The recent call by the South African Revenue Service (Sars) urging taxpayers to make use of the program that allows them to voluntarily disclose any tax non-compliance could be a “warning shot in the bow”.
This observation follows the announcement that Sars has started automatically registering taxpayers who are not on their tax register but should be.
This could give them a “window period” to get their affairs in order before the prosecutor comes knocking, says Elle-Sarah Rossato, head of tax controversy and dispute resolution at PwC.
A successful voluntary disclosure request means that non-compliance penalties are waived and taxpayers can settle outstanding tax liabilities without fear of possible criminal prosecution.
Sars has started broadening the tax base by automatically registering taxpayers who fly under the tax radar while engaged in economic activities. It increasingly uses third-party data to detect non-compliant taxpayers.
This may be a good time for these taxpayers to get their tax affairs in order before they get “caught,” Rossato says.
ALSO READ: Sars reinstates employees sacked during Bain & Co restructuring
“Volunteer” is key
The Voluntary Disclosure Program (VDP) is available to taxpayers who voluntarily disclose their tax defaults.
One of the main problems with the VDP is the concept of what “voluntary” means.
If Sars believes that the disclosure is not voluntary, meaning that it is already aware of the non-payment, it is reluctant to grant relief.
Moneyweb has previously reported on the obstacles in the way of taxpayers who want to make use of the program. One of them has been the restricted interpretation of the qualifying provisions. It was said to hamper the VDP’s goal.
Practical problems with the process also “strongly discourage” taxpayers from making any disclosures. However, Sars has been much more proactive in processing and accepting VDP applications over the past year, Rossato says.
The VDP is a major source of revenue with over R3 billion collected by 2021. It also means more taxpayers are now on the register and contributing to the fiscus.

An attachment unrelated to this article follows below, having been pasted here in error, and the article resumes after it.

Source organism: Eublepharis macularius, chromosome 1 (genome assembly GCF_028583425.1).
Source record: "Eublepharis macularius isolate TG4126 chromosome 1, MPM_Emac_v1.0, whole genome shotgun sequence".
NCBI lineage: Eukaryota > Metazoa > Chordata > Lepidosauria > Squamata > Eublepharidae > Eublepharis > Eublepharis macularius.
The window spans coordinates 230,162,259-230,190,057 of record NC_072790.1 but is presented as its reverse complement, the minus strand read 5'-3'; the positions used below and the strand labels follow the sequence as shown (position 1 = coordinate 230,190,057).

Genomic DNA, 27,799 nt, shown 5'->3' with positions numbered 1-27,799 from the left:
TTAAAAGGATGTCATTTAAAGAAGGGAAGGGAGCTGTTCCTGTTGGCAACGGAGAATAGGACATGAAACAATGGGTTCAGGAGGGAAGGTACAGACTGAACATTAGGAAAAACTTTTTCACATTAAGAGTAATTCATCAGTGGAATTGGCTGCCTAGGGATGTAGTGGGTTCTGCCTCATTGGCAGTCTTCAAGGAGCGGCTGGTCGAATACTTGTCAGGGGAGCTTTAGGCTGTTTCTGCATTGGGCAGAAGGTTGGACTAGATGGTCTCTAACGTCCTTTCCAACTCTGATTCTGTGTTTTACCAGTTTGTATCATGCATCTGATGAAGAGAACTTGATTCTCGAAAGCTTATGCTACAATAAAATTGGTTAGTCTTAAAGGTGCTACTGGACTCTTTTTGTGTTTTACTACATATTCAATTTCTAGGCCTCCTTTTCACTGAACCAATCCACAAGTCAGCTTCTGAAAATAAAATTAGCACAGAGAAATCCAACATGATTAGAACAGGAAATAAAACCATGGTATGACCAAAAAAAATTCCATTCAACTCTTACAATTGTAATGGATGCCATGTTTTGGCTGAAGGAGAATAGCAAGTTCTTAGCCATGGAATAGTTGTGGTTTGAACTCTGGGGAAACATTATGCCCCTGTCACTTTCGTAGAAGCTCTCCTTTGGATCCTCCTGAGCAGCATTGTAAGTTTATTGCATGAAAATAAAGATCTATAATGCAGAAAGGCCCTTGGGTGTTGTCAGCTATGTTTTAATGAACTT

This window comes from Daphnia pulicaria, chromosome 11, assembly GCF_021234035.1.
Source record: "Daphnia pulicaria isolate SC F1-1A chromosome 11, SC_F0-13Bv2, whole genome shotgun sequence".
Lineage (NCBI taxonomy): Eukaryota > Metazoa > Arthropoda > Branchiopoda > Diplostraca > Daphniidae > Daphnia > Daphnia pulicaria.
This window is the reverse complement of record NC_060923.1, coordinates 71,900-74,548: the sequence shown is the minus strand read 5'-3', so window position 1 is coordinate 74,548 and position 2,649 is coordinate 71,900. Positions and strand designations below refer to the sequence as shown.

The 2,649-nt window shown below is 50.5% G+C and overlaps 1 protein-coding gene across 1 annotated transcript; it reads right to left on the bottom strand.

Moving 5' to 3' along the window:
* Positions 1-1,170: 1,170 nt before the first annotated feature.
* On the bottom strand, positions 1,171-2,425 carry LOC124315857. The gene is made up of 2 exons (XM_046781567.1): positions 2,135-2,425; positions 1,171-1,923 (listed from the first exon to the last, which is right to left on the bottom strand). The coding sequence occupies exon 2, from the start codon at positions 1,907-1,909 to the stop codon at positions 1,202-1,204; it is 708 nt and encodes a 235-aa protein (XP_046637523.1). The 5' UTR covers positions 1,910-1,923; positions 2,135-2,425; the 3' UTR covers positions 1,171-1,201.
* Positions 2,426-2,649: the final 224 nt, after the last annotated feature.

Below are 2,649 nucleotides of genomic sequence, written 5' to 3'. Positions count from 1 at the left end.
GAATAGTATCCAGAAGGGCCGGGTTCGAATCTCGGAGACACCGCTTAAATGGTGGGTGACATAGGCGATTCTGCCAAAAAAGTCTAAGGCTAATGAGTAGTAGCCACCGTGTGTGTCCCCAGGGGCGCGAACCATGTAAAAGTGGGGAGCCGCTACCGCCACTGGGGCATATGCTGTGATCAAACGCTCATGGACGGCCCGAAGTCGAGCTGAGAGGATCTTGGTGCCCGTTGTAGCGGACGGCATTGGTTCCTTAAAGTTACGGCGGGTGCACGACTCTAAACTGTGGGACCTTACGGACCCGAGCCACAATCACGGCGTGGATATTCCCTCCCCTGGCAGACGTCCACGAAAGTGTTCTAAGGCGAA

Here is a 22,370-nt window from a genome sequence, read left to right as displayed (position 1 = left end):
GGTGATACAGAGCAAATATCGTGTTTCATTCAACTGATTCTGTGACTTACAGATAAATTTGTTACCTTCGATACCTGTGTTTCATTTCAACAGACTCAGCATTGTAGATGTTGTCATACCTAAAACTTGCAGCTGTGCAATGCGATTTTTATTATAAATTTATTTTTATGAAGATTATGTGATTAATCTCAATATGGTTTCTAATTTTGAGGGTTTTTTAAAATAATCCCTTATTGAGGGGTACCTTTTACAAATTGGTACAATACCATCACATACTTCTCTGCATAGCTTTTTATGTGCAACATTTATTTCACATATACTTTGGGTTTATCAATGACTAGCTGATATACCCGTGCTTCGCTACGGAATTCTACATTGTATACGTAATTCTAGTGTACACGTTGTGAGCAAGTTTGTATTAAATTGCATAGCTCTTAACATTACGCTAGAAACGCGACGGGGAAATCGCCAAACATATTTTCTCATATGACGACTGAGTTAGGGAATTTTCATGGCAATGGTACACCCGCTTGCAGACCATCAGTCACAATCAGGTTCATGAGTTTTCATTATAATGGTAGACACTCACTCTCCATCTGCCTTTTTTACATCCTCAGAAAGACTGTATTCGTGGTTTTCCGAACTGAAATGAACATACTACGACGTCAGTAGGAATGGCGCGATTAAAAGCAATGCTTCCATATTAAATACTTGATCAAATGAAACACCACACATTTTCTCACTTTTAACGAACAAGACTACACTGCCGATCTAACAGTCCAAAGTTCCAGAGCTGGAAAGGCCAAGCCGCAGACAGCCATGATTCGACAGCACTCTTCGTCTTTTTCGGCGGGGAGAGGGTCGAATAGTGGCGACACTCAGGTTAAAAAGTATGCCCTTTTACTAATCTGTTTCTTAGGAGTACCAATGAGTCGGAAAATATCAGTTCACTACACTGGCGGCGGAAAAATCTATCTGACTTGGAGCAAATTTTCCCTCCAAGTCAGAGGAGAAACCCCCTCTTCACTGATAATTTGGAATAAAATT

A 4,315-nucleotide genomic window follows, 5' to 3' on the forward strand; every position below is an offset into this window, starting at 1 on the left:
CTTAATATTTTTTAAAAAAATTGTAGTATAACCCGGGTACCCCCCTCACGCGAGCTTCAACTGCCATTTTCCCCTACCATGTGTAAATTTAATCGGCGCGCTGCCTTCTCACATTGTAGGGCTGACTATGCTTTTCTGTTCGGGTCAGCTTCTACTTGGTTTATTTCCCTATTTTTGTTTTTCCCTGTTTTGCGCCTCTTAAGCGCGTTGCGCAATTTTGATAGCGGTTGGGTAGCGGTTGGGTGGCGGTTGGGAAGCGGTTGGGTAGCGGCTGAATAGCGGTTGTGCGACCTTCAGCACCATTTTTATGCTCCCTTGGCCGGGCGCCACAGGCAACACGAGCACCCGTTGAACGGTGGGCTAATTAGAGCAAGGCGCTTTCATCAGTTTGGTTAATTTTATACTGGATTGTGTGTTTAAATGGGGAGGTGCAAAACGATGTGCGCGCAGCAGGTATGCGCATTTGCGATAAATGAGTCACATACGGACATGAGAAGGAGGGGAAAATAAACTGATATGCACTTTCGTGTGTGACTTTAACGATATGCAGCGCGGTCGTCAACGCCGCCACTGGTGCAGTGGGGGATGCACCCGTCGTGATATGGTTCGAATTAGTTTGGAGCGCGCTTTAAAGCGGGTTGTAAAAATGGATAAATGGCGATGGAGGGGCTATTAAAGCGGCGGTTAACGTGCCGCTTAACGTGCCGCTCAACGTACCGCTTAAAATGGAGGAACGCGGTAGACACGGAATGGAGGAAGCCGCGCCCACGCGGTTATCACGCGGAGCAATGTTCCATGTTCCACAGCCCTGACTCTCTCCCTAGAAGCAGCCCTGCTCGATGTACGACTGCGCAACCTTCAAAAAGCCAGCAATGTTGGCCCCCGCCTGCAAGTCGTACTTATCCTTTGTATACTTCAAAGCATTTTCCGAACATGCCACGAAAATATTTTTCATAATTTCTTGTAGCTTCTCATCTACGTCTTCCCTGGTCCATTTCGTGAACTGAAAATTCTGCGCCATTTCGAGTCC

It appears that Sars will apply the VDP more “generously” by offering taxpayers who are already in its sights, because of their access to third-party data, a window of opportunity to get their affairs in order, Rossato says.
Automatic registration process
Sars automatically registered more than 180,000 individual taxpayers between October and November based on information it obtained from third-party data providers such as financial institutions, estate agents and Medicaid schemes.
ALSO READ: Sars travel pass piloted at King Shaka International Airport
It is in the process of data cleansing with regard to the automatic registration of companies, sole proprietors and trusts.
Rossato points out that it is more complex for the revenue service to identify the corporate entities that should be on their register.
“Sars wants to make sure it registers legitimate businesses for tax purposes,” he says, adding that it is easier for Sars to detect “economic activity” because of its growing data-gathering capacity.
In the assessment of the tax liability of these entities there are certain bonuses and legitimate expenses that can reduce the tax bill.
“This is where non-compliant companies or trusts have the opportunity to step up, register for tax purposes and declare everything necessary to do an assessment,” Rossato says.
Sars has invited non-eligible taxpayers to come forward and apply for relief under the VDP. “By voluntarily applying, these taxpayers will receive help and advice to speed up the resolution of their application. [for VDP relief]Sars said in an earlier statement.
ALSO READ: Taxpayers get time for undisclosed foreign assets
However, if Sars discovers a breach through third-party data or its own investigations, this assistance and potential relief will not be available.
“While voluntary compliance is our first preference, Sars is honing its ability to detect and make it difficult and costly for taxpayers who do not comply,” he warned.
Rossato says the current term of Sars commissioner Edward Kieswetter ends in just over a year. It has laid a solid foundation for an operationally sound organization.
Under his leadership, Sars has been increasingly using data in its compliance drive and will continue to improve using data provided by third-party service providers to broaden the tax base, Rossato notes.
NOW READ: SARS imposes tougher penalties on non-compliant SA taxpayers
This article originally appeared on Moneyweb and has been republished with permission.
Read the original article here.